- Verizon signed a deal with Samsung to put Verizon-owned apps onto the Samsung Galaxy S9 and Galaxy S9 Plus.
- The apps belong to Verizon’s Oath line, and will undoubtedly qualify as bloatware.
- If you don’t want Verizon bloatware on your very expensive smartphone, we recommend buying unlocked.
Back in February, we wrote about how Verizon’s struggling Oath product Go90 might not be long for this world. However, news today via Reuters shows that Verizon is ready to push Oath products onto the brand new Samsung Galaxy S9 and Galaxy S9 Plus, solidifying Oath products as what they are: bloatware.
The four Oath products in question – Newsroom, Yahoo Sports, Yahoo Finance, and Go90 – will be pre-populated on all Samsung Galaxy S9 variants that carry Verizon branding. It is unclear whether or not users will be able to uninstall these apps, but come on: you probably will be stuck with them.
It is also not clear if Verizon will push these apps to existing Verizon Galaxy S9’s or if they will only pre-populate on future devices.
Oath’s chief executive officer, Tim Armstrong, said, “The amount of content consumption on phones is continuing to skyrocket, and I think brands and consumers want more high-quality content.” That “high-quality” content is apparently apps like Go90, which has a dismal 2.1 million active users per month.
This is interesting because Armstrong is the very same person who claimed he didn’t know how long the Go90 brand would last. During a media conference in February, he even referred to Go90 in the past tense, as if it were already gone.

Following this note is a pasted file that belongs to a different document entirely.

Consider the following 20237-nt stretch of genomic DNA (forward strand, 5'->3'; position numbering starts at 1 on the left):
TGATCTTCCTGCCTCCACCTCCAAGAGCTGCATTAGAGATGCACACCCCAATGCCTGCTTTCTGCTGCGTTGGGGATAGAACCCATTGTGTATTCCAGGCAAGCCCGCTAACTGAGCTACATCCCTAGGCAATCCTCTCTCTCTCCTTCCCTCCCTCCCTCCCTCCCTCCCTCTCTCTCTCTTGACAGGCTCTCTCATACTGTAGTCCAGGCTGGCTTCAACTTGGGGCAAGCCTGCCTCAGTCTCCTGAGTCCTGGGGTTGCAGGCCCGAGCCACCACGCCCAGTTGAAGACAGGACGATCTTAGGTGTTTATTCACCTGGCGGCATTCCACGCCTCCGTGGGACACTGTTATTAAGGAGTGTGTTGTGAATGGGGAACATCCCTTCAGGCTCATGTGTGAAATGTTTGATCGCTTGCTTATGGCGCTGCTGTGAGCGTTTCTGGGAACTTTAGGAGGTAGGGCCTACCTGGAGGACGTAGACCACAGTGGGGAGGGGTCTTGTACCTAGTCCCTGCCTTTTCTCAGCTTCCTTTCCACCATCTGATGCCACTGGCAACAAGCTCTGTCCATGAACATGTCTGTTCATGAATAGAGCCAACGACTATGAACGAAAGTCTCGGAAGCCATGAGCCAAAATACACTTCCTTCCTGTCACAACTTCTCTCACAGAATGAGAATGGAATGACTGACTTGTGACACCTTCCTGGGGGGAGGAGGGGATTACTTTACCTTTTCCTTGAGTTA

“Go90 was a super ambitious project, which was essentially trying to start an internet mobile video service from scratch,” Armstrong said during the conference. “It was highly likely we’re going to stub our toe a huge number of times.”
The Oath series of products is a result of Verizon’s merging AOL operations – which it purchased in 2015 – with Yahoo operations. However, the Newsroom app in particular receives scathing reviews due to it continually asking you to leave reviews for the app on your device’s app store. It also has been in the news recently when it was discovered that the app scans through your emails to maximize ad opportunities.
If you were thinking about spending nearly $1,000 on a Samsung Galaxy S9 with Verizon, you might want to rethink your purchase and go unlocked instead. There’s no reason you should spend that much money on a device to be saddled with bloatware on this level.
To make things easy for you, here’s a link to buy an unlocked Galaxy S9 direct from Samsung: